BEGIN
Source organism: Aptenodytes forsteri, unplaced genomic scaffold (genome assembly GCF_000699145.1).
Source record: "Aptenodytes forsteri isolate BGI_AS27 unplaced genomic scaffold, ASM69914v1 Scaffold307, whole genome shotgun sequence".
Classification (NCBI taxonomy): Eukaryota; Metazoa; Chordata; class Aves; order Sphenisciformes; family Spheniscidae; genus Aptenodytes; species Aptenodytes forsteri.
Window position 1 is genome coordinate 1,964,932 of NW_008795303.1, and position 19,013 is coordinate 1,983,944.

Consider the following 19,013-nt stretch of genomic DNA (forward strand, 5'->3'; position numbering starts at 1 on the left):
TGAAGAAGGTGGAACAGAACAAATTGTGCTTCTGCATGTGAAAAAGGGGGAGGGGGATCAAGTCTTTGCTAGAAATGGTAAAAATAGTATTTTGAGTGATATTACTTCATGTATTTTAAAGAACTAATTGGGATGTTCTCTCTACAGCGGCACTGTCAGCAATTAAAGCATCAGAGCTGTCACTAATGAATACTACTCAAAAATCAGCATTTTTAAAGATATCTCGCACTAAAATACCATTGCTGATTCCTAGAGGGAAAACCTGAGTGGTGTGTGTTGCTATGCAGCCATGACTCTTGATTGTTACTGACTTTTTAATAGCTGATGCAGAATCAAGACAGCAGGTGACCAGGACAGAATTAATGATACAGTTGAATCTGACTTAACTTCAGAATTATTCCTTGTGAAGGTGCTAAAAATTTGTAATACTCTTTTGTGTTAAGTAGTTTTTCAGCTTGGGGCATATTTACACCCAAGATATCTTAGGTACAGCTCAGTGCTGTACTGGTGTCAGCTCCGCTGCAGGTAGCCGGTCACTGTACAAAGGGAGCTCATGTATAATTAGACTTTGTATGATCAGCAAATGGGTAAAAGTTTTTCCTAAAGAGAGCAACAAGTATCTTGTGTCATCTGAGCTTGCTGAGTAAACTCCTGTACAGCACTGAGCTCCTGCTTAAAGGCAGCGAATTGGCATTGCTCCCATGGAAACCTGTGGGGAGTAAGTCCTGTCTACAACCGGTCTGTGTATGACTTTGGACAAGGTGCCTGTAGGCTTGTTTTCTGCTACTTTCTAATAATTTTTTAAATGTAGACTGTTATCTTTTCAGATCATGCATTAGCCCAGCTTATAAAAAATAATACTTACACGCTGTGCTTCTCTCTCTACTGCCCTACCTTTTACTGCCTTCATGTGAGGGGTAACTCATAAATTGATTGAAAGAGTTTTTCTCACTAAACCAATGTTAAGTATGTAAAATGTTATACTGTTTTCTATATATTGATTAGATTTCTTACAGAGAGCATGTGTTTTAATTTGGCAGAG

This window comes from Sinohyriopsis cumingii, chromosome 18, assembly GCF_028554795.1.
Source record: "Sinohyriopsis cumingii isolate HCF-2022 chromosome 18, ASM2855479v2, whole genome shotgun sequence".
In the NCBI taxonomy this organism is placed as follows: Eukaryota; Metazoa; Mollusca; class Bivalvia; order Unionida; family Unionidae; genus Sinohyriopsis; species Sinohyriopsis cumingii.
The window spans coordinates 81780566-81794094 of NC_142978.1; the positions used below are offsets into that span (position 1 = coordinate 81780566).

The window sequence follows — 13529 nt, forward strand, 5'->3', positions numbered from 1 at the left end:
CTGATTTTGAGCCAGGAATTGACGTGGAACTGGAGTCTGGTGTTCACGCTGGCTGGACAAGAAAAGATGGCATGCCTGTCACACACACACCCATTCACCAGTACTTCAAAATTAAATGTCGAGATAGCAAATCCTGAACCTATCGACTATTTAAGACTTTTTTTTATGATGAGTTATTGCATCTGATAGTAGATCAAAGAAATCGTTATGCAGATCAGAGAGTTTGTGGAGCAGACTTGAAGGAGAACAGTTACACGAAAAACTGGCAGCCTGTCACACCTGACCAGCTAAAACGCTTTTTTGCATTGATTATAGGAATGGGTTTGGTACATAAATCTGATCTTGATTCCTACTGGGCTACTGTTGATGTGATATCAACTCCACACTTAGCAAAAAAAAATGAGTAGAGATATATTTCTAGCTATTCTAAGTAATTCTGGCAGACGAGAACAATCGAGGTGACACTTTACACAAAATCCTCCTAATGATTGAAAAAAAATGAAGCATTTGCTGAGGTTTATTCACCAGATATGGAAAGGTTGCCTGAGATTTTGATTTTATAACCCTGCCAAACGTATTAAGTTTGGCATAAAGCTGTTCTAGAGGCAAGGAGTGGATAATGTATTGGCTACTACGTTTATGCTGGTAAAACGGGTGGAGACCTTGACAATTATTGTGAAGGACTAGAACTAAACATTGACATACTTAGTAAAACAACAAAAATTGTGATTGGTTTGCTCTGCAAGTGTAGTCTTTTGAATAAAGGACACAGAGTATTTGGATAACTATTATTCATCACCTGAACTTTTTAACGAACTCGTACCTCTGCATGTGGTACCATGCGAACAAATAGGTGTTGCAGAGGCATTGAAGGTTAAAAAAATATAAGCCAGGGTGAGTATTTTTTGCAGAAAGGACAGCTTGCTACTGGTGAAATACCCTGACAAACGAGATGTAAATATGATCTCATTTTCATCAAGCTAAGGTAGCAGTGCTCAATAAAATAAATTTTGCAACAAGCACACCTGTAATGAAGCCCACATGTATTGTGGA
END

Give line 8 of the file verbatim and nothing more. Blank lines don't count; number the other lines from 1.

Source record: "Sinohyriopsis cumingii isolate HCF-2022 chromosome 18, ASM2855479v2, whole genome shotgun sequence".